Batesville Herald Tribune, Batesville, Indiana

January 21, 2014

Bridges shares her story with students

Diane Raver The Herald-Tribune
The Batesville Herald-Tribune

---- — Area students heard a firsthand account of what life was like in the 1960s when Ruby Bridges told of her experiences, according to Anne Amrhein, Batesville Intermediate School and Batesville Middle School librarian.

Bridges was one of the first African American children to desegregate an American elementary school, Amrhein revealed. In November 1960, armed federal marshals escorted the 6-year-old to her first-grade classroom in New Orleans amid parent protest, name calling and physical threats. She spent that entire year alone, the only child in a classroom with her teacher, Mrs. Henry. The white parents had pulled over 500 students out of school because of her.

“Ruby spoke with students from BIS, BMS, Batesville High School and grades 3-6 from St. Louis School Jan. 14, 15 and 16. The Friday (Jan. 17) presentation for Oldenburg Academy and SLS grades 7-8 was cancelled due to inclement weather. We will try to reschedule.

“Her two-hour presentations were leveled for grade-appropriateness and designed specifically for students and staff. Each presentation was for 300 students or less and included a short video, interactive talk, slides and a question and answer period. Ruby requested no media coverage prior to or during her visit, and only students and staff were invited. This ensured a program just for the students, with no distractions,” the librarian noted.

During her talks, Amrhein said the speaker urged students to “‘give people a chance .... The most important thing is to be a good friend. No matter what they look like, what matters is what kind of friend they are.’”

She also told BHS teens, “‘You have so much on your plate today. Why would you add bullying and racism to it?’”

Amrhein said she received an e-mail from a parent after her fourth- and fifth-graders saw Bridges. It read, “Last night, the kids just talked and talked about seeing her and listening to her speak .... I haven’t seen them this excited in a long time, and I can’t tell you how much I appreciate your effort in creating this experience. I’ve been trying to express to them what an opportunity and honor it is to meet Ms. Bridges and have her share her story.”

In a letter to Bridges, a fourth-grader wrote, “Thank you for being a hero. You changed my life ... because if you did not do what you did I would never have met some of my friends, and then I would not be the person I am.”

Another fourth-grade student, Solomon, wrote, “I like the message ‘give others a chance.’ It inspires me to not judge. I want to read your book again! P.S., I’m the guy that hugged you and said, ‘Thank you sooooo much!’”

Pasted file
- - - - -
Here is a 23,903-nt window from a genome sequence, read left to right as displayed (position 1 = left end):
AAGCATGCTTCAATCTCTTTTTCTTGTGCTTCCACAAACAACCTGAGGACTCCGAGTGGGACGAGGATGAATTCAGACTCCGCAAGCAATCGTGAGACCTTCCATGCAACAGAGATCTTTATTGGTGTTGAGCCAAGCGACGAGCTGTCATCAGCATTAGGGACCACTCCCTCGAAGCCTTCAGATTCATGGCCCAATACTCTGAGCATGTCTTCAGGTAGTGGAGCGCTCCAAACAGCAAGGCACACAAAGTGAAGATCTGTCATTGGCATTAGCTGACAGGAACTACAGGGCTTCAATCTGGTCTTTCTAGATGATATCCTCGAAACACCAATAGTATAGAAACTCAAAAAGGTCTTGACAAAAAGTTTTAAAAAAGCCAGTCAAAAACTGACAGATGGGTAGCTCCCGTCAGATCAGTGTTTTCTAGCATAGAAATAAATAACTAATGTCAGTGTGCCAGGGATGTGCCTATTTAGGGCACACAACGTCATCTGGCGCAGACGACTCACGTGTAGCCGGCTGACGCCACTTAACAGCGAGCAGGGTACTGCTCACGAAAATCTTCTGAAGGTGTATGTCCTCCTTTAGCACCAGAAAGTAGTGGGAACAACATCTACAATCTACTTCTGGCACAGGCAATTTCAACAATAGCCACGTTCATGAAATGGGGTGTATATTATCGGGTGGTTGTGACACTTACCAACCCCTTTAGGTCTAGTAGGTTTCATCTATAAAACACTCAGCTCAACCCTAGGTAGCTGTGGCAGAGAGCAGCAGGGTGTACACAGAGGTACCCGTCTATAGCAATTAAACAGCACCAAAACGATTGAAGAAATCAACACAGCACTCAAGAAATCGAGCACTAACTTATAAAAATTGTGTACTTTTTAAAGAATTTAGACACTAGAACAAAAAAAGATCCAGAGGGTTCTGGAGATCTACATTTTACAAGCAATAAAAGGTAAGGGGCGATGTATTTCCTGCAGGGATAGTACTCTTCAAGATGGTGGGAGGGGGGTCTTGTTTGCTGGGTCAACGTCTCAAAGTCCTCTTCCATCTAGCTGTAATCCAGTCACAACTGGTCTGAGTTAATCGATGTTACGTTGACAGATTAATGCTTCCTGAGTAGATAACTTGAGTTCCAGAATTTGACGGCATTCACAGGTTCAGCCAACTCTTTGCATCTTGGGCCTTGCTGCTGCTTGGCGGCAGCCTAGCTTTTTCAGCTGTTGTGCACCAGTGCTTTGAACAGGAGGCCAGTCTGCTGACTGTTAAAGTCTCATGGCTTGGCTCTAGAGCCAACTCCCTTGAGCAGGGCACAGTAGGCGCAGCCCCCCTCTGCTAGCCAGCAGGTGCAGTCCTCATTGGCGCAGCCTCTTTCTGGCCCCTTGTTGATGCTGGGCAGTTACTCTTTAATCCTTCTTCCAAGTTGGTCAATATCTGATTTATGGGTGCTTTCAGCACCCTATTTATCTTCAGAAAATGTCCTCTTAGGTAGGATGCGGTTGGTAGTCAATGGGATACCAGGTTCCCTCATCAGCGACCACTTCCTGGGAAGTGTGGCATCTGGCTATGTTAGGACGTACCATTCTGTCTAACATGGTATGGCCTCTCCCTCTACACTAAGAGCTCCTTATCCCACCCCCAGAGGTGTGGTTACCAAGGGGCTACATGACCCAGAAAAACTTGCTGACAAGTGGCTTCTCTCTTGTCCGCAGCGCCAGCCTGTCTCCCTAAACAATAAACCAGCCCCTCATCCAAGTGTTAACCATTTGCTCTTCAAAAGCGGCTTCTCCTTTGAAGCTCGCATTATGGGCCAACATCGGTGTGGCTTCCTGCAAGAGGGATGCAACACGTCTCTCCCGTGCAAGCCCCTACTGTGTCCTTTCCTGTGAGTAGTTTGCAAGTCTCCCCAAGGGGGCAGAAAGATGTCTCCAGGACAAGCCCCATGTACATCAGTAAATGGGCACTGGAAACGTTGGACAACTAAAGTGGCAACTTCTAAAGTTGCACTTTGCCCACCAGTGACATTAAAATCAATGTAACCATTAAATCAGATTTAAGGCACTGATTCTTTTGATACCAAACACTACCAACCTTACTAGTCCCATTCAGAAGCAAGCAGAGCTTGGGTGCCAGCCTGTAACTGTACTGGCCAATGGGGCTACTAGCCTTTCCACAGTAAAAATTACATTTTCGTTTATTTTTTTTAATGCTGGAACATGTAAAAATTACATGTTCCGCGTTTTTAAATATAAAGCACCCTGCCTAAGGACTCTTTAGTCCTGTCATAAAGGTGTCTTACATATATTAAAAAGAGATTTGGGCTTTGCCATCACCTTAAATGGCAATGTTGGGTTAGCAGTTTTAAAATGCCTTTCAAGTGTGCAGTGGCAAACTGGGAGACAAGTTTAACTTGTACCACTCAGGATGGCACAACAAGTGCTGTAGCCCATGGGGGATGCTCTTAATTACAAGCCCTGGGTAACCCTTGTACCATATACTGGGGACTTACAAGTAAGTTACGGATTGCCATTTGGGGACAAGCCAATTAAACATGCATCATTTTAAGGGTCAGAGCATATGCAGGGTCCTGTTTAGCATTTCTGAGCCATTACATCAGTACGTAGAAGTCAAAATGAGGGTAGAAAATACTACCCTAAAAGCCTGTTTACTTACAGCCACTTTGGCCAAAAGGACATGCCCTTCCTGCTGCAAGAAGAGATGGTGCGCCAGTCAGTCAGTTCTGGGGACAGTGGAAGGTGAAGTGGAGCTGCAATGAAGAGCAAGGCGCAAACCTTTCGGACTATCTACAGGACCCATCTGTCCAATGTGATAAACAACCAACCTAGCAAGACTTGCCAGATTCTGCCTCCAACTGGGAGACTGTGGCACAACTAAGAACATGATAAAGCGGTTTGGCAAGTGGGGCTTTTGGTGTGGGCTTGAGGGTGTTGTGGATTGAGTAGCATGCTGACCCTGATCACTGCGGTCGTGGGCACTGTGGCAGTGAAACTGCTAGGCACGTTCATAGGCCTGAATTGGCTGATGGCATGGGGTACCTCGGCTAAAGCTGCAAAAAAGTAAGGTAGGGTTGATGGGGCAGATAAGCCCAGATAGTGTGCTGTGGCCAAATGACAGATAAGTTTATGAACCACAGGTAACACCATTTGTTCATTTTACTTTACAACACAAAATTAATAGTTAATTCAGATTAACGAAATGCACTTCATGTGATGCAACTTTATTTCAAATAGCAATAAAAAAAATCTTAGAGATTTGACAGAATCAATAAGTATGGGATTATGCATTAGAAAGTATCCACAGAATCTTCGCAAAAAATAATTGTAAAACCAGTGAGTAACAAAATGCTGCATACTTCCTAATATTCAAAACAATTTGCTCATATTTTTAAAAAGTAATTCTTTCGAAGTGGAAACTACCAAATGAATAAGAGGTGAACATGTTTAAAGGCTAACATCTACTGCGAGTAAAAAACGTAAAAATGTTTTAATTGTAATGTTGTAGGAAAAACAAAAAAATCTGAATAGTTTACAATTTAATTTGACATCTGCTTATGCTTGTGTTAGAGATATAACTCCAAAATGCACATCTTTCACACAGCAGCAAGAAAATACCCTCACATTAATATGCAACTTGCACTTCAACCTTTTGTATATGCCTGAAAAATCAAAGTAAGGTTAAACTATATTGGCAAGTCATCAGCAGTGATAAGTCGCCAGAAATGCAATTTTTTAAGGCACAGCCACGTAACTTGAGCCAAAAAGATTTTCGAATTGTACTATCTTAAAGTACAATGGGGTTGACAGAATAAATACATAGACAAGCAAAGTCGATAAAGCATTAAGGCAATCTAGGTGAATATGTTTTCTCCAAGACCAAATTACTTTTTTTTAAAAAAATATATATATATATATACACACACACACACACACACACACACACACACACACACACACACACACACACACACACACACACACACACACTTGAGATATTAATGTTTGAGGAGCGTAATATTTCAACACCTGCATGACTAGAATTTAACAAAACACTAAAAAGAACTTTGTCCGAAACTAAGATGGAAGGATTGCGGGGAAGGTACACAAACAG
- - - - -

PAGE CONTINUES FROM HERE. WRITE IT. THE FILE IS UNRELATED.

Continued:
Another student pointed out, “‘She was amazing!’”

Amrhein reported after almost every presentation she heard students say something similar to “your words mean so much to me. I struggle with bullying and/or friendship. Now I know I’ll be OK.”

Teachers were also excited, saying, “‘It was amazing to see my history lesson from yesterday standing right there today, in front of us, living and breathing and sharing her story! .... She really made the kids think about what the Civil Rights Movement was and gave them the time to think, to think what it must have been like for her .... She was so approachable, just like she seems in her book. I can’t believe I hugged Ruby Bridges!’”

Bridges’ assistant emphasized, “‘Ruby Bridges has an important place in American history. She helps others see the injustices of judging people by the color of their skin through her books and her presentations .... (She) believes strongly in literacy and the power of education as she brings her message of tolerance, respect and appreciation of all differences. She speaks on faith, forgiveness, race and her experiences with desegregation.’”

The story of her first-grade year is featured in the Disney movie “Ruby Bridges,” her book “Through my Eyes” and in “The Story of Ruby Bridges” by Robert Coles. Norman Rockwell featured her in his painting “The Problem we all Live With,” which is on display at the White House. More information can be found at

Her visit was made possible through funding from the John W. Hillenbrand Vision Fund, Ripley County Community Foundation, Rural Alliance for the Arts, Batesville Community Education Foundation and several local benefactors.

Diane Raver can be contacted at or 812-934-4343, Ext. 114.